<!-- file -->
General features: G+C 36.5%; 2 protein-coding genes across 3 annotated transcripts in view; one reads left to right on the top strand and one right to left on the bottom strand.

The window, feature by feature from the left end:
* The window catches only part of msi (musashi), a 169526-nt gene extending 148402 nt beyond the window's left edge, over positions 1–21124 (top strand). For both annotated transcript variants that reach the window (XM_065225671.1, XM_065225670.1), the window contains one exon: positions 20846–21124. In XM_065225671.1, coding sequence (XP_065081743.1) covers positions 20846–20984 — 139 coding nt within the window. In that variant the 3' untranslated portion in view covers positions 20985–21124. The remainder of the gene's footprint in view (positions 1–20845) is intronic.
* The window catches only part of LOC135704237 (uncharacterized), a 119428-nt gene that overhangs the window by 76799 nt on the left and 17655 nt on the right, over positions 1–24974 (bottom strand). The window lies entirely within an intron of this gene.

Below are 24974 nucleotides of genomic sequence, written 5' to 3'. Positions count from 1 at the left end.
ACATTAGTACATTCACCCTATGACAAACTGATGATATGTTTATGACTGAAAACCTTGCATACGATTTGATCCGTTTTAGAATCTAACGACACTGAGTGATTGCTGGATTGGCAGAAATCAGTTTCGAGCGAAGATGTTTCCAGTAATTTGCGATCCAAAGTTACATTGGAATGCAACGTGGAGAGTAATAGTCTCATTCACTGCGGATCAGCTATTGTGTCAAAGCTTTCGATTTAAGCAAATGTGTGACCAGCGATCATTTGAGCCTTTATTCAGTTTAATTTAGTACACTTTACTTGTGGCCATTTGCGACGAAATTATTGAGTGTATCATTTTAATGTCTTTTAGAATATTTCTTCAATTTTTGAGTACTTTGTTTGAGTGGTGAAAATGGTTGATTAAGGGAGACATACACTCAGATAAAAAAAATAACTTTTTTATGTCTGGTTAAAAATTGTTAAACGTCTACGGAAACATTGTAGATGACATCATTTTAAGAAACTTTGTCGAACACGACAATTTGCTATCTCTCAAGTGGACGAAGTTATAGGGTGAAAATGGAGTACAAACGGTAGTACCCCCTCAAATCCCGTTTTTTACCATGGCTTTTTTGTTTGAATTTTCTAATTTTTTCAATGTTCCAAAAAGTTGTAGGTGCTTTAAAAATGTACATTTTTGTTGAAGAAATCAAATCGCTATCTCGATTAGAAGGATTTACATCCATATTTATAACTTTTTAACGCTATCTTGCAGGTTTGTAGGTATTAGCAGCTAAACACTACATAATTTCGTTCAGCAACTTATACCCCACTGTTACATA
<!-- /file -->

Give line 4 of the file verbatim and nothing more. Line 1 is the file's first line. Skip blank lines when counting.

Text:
* The window catches only part of LOC135704237 (uncharacterized), a 119428-nt gene that overhangs the window by 76799 nt on the left and 17655 nt on the right, over positions 1–24974 (bottom strand). The window lies entirely within an intron of this gene.